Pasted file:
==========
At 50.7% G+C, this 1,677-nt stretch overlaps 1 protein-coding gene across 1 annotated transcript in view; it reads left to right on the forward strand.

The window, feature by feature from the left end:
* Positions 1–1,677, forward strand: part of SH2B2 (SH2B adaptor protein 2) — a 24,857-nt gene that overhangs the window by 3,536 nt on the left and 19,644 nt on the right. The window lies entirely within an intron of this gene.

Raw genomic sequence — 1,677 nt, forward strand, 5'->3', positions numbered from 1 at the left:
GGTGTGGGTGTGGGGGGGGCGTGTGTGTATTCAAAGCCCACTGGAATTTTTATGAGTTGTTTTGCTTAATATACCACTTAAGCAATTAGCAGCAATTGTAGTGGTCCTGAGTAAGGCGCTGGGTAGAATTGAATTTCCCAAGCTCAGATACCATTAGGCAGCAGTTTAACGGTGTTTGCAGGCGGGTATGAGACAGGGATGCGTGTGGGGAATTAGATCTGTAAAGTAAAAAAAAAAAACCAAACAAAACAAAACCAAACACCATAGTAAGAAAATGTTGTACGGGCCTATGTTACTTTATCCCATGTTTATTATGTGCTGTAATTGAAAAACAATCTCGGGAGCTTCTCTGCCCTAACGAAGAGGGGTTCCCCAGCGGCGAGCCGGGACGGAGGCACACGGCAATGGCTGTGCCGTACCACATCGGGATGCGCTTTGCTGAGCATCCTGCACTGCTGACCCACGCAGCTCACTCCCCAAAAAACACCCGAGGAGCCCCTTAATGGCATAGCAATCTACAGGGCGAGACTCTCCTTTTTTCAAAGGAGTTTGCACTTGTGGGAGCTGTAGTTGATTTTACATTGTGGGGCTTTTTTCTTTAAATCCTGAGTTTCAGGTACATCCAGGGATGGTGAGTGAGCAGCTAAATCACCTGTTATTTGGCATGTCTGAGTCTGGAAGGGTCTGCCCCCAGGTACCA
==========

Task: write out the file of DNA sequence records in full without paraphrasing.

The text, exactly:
At 50.7% G+C, this 1,677-nt stretch overlaps 1 protein-coding gene across 1 annotated transcript in view; it reads left to right on the forward strand.

The window, feature by feature from the left end:
* Positions 1–1,677, forward strand: part of SH2B2 (SH2B adaptor protein 2) — a 24,857-nt gene that overhangs the window by 3,536 nt on the left and 19,644 nt on the right. The window lies entirely within an intron of this gene.

Raw genomic sequence — 1,677 nt, forward strand, 5'->3', positions numbered from 1 at the left:
GGTGTGGGTGTGGGGGGGGCGTGTGTGTATTCAAAGCCCACTGGAATTTTTATGAGTTGTTTTGCTTAATATACCACTTAAGCAATTAGCAGCAATTGTAGTGGTCCTGAGTAAGGCGCTGGGTAGAATTGAATTTCCCAAGCTCAGATACCATTAGGCAGCAGTTTAACGGTGTTTGCAGGCGGGTATGAGACAGGGATGCGTGTGGGGAATTAGATCTGTAAAGTAAAAAAAAAAAACCAAACAAAACAAAACCAAACACCATAGTAAGAAAATGTTGTACGGGCCTATGTTACTTTATCCCATGTTTATTATGTGCTGTAATTGAAAAACAATCTCGGGAGCTTCTCTGCCCTAACGAAGAGGGGTTCCCCAGCGGCGAGCCGGGACGGAGGCACACGGCAATGGCTGTGCCGTACCACATCGGGATGCGCTTTGCTGAGCATCCTGCACTGCTGACCCACGCAGCTCACTCCCCAAAAAACACCCGAGGAGCCCCTTAATGGCATAGCAATCTACAGGGCGAGACTCTCCTTTTTTCAAAGGAGTTTGCACTTGTGGGAGCTGTAGTTGATTTTACATTGTGGGGCTTTTTTCTTTAAATCCTGAGTTTCAGGTACATCCAGGGATGGTGAGTGAGCAGCTAAATCACCTGTTATTTGGCATGTCTGAGTCTGGAAGGGTCTGCCCCCAGGTACCA